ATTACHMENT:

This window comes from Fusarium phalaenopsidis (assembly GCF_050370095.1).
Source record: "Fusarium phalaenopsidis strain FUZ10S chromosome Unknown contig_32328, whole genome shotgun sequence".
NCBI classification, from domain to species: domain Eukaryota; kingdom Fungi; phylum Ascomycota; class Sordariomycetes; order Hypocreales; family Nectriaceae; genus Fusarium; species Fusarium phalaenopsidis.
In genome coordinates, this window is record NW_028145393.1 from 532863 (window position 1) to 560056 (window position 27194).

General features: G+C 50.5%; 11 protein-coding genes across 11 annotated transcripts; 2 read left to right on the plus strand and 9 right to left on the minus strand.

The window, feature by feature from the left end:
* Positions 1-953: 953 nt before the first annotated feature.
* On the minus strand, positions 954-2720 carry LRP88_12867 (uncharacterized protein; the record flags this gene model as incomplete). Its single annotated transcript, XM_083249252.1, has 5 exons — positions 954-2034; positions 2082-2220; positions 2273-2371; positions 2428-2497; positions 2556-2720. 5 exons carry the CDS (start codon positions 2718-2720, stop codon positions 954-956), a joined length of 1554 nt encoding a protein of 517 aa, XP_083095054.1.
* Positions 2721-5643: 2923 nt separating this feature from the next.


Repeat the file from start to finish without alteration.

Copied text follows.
This window comes from Fusarium phalaenopsidis (assembly GCF_050370095.1).
Source record: "Fusarium phalaenopsidis strain FUZ10S chromosome Unknown contig_32328, whole genome shotgun sequence".
NCBI classification, from domain to species: domain Eukaryota; kingdom Fungi; phylum Ascomycota; class Sordariomycetes; order Hypocreales; family Nectriaceae; genus Fusarium; species Fusarium phalaenopsidis.
In genome coordinates, this window is record NW_028145393.1 from 532863 (window position 1) to 560056 (window position 27194).

General features: G+C 50.5%; 11 protein-coding genes across 11 annotated transcripts; 2 read left to right on the plus strand and 9 right to left on the minus strand.

The window, feature by feature from the left end:
* Positions 1-953: 953 nt before the first annotated feature.
* On the minus strand, positions 954-2720 carry LRP88_12867 (uncharacterized protein; the record flags this gene model as incomplete). Its single annotated transcript, XM_083249252.1, has 5 exons — positions 954-2034; positions 2082-2220; positions 2273-2371; positions 2428-2497; positions 2556-2720. 5 exons carry the CDS (start codon positions 2718-2720, stop codon positions 954-956), a joined length of 1554 nt encoding a protein of 517 aa, XP_083095054.1.
* Positions 2721-5643: 2923 nt separating this feature from the next.